Asset Allocation - Bond Proxies

Wider investment strategy discussions not dealt with elsewhere
Stanley117
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Joined: December 27th, 2016, 1:11 pm

Asset Allocation - Bond Proxies

Postby Stanley117 » December 27th, 2016, 2:14 pm

I am a newbie to and recently moved to DIY ISA portfolio. Over the last year I have regularly read posts on Motley Fool and now Lemon Fool.

Due to my platform charging structure I have moved from OEICs and recently built a portfolio using individual low cost ETFs to mimic the breakdown of the All World index ETF (VWRL). I also have some Cash / Gilt ETF / Corp Bond ETF/ property ETF to counteract the Equity ETFs

The Asset allocation ratio is 70% Equity ETFs /30% Cash, Bonds, Property ETFs

I also have some legacy Share certificates in Severn Trent Water, British Telecom and National Grid. These types share are often described as "Bond Proxies" .

My question is - Should I consider these Utility shares in the Equity Part or the Bond part of my 70% / 30% asset allocation or neither ?

Thanks,

Stan

tjh290633
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Re: Asset Allocation - Bond Proxies

Postby tjh290633 » December 27th, 2016, 3:40 pm

Definitely put them as equities. Look at their behaviour and performance and you will see why.

stevensfo
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Re: Asset Allocation - Bond Proxies

Postby stevensfo » December 27th, 2016, 5:34 pm

I also have some legacy Share certificates in Severn Trent Water, British Telecom and National Grid. These types share are often described as "Bond Proxies" .


I discovered TMF in 1999 and never once heard that expression until this year. It was someone talking about a REIT.

Ten years ago, I probably thought of Lloyds and Woolworth as a Bond Proxy.

Where the hell did this ridiculous expression come from, and can we please put it to rest?

They are not bonds.

Steve

Stanley117
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Re: Asset Allocation - Bond Proxies

Postby Stanley117 » December 27th, 2016, 6:33 pm

stevensfo wrote:
I also have some legacy Share certificates in Severn Trent Water, British Telecom and National Grid. These types share are often described as "Bond Proxies" .


I discovered TMF in 1999 and never once heard that expression until this year. It was someone talking about a REIT.

Ten years ago, I probably thought of Lloyds and Woolworth as a Bond Proxy.

Where the hell did this ridiculous expression come from, and can we please put it to rest?

They are not bonds.

Steve


I have heard many financial journalists over the last two years use the term 'Bond Proxy' to describe companies such as Unilever, P&G, UU, Severn Trent Water, British Telecom, SSE, National Grid, etc. I suppose they mean these company has a reliable dividends but as you said "They are not bonds"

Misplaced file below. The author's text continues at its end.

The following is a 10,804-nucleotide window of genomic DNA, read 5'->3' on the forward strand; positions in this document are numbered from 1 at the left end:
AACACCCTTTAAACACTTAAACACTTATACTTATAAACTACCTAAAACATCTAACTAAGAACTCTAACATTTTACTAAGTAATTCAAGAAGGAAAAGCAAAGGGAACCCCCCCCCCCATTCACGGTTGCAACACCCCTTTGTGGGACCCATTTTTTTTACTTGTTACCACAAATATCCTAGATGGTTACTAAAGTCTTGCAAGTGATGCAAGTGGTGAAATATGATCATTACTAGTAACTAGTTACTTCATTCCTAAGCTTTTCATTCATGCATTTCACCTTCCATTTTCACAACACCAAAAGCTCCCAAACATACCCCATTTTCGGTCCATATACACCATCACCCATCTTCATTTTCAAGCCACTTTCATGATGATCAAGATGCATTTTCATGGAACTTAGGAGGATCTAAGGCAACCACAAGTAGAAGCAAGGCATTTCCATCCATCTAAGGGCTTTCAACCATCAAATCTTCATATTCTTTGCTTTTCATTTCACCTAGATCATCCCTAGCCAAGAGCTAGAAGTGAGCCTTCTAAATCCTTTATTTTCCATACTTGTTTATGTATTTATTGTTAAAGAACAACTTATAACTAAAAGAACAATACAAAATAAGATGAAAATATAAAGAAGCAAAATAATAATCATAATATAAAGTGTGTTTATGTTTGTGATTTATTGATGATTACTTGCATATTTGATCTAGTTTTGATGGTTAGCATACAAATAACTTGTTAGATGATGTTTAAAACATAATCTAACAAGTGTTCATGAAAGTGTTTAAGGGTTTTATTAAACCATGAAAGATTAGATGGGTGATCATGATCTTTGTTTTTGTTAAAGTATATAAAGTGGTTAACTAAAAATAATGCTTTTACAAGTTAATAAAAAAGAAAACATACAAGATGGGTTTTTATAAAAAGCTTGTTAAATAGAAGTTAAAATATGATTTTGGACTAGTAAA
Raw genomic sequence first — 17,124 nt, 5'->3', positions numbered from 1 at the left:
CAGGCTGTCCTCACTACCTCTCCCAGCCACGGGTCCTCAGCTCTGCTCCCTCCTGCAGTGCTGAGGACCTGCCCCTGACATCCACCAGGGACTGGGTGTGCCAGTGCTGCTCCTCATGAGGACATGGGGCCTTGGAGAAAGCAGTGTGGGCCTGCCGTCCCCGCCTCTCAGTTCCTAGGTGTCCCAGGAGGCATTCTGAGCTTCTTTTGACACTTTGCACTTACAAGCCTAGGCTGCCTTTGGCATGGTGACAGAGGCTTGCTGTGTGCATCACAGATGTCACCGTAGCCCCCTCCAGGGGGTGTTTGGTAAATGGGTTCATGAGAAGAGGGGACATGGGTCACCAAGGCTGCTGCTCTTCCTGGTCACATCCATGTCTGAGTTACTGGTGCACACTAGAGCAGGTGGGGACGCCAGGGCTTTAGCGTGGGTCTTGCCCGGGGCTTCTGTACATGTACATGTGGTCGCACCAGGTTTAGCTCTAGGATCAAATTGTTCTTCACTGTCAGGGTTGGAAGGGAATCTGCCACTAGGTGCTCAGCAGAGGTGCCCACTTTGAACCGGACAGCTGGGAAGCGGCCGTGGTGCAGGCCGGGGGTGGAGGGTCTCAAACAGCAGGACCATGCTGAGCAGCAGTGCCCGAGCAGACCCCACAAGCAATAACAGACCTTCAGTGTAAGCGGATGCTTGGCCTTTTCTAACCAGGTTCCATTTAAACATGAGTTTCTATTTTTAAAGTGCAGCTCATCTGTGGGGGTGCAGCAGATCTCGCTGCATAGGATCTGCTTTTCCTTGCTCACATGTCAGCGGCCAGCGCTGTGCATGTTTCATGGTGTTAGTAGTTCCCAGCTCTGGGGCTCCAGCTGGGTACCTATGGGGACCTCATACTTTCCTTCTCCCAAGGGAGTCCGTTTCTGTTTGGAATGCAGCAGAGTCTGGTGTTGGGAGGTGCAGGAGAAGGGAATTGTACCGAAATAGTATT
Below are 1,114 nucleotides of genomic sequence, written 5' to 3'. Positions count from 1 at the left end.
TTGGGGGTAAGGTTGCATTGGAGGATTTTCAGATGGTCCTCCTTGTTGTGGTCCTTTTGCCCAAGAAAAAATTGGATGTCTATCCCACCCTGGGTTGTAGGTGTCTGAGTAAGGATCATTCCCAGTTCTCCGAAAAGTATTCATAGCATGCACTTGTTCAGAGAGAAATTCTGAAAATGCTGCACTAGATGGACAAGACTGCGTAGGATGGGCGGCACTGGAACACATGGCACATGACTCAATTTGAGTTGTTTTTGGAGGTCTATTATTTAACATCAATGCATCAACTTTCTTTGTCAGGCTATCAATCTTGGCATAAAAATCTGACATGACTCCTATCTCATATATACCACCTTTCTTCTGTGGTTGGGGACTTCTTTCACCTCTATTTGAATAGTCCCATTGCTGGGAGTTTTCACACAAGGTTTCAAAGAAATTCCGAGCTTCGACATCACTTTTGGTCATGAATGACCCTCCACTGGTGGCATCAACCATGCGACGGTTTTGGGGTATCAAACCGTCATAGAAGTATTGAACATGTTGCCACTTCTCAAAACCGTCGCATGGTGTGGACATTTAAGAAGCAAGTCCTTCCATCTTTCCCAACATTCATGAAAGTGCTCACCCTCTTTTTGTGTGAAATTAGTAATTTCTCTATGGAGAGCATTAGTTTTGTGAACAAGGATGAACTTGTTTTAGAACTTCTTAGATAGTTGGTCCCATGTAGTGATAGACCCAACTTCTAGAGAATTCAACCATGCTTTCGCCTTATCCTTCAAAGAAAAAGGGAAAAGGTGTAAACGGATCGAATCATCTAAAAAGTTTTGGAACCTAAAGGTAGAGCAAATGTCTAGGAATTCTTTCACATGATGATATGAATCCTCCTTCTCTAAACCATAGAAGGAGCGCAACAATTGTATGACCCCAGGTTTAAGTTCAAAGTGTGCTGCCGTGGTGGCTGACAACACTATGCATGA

1nv35t
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Re: Asset Allocation - Bond Proxies

Postby 1nv35t » December 29th, 2016, 11:35 pm

No harm in considering all stocks to be a form of undated variable coupon bond. As also you might consider gold as a form of zero coupon bond. Looking at all assets as a form of 'bond' of one sort of another can be a useful approach. Gold at one extreme end, Stocks at the other and a barbell of the two might compare to a more central bond bullet type of thought train. Within that some stocks might be more towards the central (treasury bond) point, others more towards the outer edges. No harm in diversifying across that scale.

Similarly a property/home could be considered as being equity. Include the imputed rent benefit of owning a home and its similar to a stock : price that rises - typically broadly in alignment with inflation but in a volatile manner, together with a dividend in the way of imputed rent. If you sold your home, invested the proceeds in stocks and rented instead then you'd ideally need to see stock prices rise with house prices, and stock dividends that were sufficient to cover the gross rent you were paying.

'Equity' and 'Bonds' are too broad terms. Within bonds for instance there are some junk bonds that are more stock like than bond like. Similarly within stocks there are some that are more bond like than stock like. One investor might be 30/70 stock/bonds, but endure more volatility than another who was 70/30 stock/bonds, subject to the actual holdings.

Degsy67
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Re: Asset Allocation - Bond Proxies

Postby Degsy67 » December 30th, 2016, 1:47 pm

1nv35t wrote:No harm in considering all stocks to be a form of undated variable coupon bond...

Similarly a property/home could be considered as being equity...


There's no harm considering a duck to be a penguin, except it isn't one. If it walks like a duck and quacks like a duck then guess what?

Degsy

Gadge
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Re: Asset Allocation - Bond Proxies

Postby Gadge » December 30th, 2016, 5:46 pm

Property should be considered a risk asset together with equities.

You should therefore include it in the 70%, as indeed should ALL equities be.

This idea of replacing vwrl with individual equities to reduce cost seems like a faff to me. How and when will you rebalanced it to keep it accurate? Is the cost saving really worth it? VWRL is cheap enough anyway.

Gadge

kempiejon
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Re: Asset Allocation - Bond Proxies

Postby kempiejon » December 30th, 2016, 8:58 pm